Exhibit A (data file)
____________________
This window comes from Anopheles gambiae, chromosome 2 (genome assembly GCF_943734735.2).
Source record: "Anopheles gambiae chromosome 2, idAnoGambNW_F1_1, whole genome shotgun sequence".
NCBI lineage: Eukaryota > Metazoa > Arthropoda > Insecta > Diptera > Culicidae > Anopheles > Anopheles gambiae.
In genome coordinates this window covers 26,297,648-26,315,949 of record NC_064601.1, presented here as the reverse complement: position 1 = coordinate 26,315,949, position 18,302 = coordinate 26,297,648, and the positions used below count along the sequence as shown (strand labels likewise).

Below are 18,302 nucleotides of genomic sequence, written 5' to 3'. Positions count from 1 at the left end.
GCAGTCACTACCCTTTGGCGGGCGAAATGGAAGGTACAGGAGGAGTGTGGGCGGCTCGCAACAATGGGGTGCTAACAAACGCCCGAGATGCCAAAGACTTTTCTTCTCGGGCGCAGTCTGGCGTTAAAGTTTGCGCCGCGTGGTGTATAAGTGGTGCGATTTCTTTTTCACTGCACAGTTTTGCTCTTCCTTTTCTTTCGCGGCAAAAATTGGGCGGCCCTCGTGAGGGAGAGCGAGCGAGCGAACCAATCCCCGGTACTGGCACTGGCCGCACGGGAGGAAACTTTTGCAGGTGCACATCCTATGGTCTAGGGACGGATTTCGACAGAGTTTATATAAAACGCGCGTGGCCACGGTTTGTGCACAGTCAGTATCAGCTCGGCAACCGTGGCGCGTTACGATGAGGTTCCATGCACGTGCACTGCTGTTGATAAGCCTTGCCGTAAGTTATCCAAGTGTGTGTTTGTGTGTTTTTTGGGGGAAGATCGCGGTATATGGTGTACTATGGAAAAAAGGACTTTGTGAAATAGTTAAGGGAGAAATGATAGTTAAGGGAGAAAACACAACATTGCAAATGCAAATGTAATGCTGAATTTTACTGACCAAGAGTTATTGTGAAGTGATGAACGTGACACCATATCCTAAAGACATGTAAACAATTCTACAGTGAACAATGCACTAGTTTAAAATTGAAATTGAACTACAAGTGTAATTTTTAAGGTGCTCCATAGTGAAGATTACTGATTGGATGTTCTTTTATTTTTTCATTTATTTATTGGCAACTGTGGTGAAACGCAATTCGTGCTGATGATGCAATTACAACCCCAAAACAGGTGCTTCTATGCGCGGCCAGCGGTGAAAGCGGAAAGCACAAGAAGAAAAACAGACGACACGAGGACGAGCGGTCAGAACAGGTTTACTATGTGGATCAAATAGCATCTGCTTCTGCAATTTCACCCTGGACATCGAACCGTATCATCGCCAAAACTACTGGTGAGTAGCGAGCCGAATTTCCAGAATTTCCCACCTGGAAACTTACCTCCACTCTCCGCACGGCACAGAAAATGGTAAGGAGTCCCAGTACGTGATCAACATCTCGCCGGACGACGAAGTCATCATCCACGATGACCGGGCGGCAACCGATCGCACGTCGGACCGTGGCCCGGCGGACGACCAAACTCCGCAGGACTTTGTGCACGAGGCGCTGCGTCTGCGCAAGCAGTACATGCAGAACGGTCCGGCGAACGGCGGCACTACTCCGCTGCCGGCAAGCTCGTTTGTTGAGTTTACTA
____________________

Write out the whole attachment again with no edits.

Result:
This window comes from Anopheles gambiae, chromosome 2 (genome assembly GCF_943734735.2).
Source record: "Anopheles gambiae chromosome 2, idAnoGambNW_F1_1, whole genome shotgun sequence".
NCBI lineage: Eukaryota > Metazoa > Arthropoda > Insecta > Diptera > Culicidae > Anopheles > Anopheles gambiae.
In genome coordinates this window covers 26,297,648-26,315,949 of record NC_064601.1, presented here as the reverse complement: position 1 = coordinate 26,315,949, position 18,302 = coordinate 26,297,648, and the positions used below count along the sequence as shown (strand labels likewise).

Below are 18,302 nucleotides of genomic sequence, written 5' to 3'. Positions count from 1 at the left end.
GCAGTCACTACCCTTTGGCGGGCGAAATGGAAGGTACAGGAGGAGTGTGGGCGGCTCGCAACAATGGGGTGCTAACAAACGCCCGAGATGCCAAAGACTTTTCTTCTCGGGCGCAGTCTGGCGTTAAAGTTTGCGCCGCGTGGTGTATAAGTGGTGCGATTTCTTTTTCACTGCACAGTTTTGCTCTTCCTTTTCTTTCGCGGCAAAAATTGGGCGGCCCTCGTGAGGGAGAGCGAGCGAGCGAACCAATCCCCGGTACTGGCACTGGCCGCACGGGAGGAAACTTTTGCAGGTGCACATCCTATGGTCTAGGGACGGATTTCGACAGAGTTTATATAAAACGCGCGTGGCCACGGTTTGTGCACAGTCAGTATCAGCTCGGCAACCGTGGCGCGTTACGATGAGGTTCCATGCACGTGCACTGCTGTTGATAAGCCTTGCCGTAAGTTATCCAAGTGTGTGTTTGTGTGTTTTTTGGGGGAAGATCGCGGTATATGGTGTACTATGGAAAAAAGGACTTTGTGAAATAGTTAAGGGAGAAATGATAGTTAAGGGAGAAAACACAACATTGCAAATGCAAATGTAATGCTGAATTTTACTGACCAAGAGTTATTGTGAAGTGATGAACGTGACACCATATCCTAAAGACATGTAAACAATTCTACAGTGAACAATGCACTAGTTTAAAATTGAAATTGAACTACAAGTGTAATTTTTAAGGTGCTCCATAGTGAAGATTACTGATTGGATGTTCTTTTATTTTTTCATTTATTTATTGGCAACTGTGGTGAAACGCAATTCGTGCTGATGATGCAATTACAACCCCAAAACAGGTGCTTCTATGCGCGGCCAGCGGTGAAAGCGGAAAGCACAAGAAGAAAAACAGACGACACGAGGACGAGCGGTCAGAACAGGTTTACTATGTGGATCAAATAGCATCTGCTTCTGCAATTTCACCCTGGACATCGAACCGTATCATCGCCAAAACTACTGGTGAGTAGCGAGCCGAATTTCCAGAATTTCCCACCTGGAAACTTACCTCCACTCTCCGCACGGCACAGAAAATGGTAAGGAGTCCCAGTACGTGATCAACATCTCGCCGGACGACGAAGTCATCATCCACGATGACCGGGCGGCAACCGATCGCACGTCGGACCGTGGCCCGGCGGACGACCAAACTCCGCAGGACTTTGTGCACGAGGCGCTGCGTCTGCGCAAGCAGTACATGCAGAACGGTCCGGCGAACGGCGGCACTACTCCGCTGCCGGCAAGCTCGTTTGTTGAGTTTACTA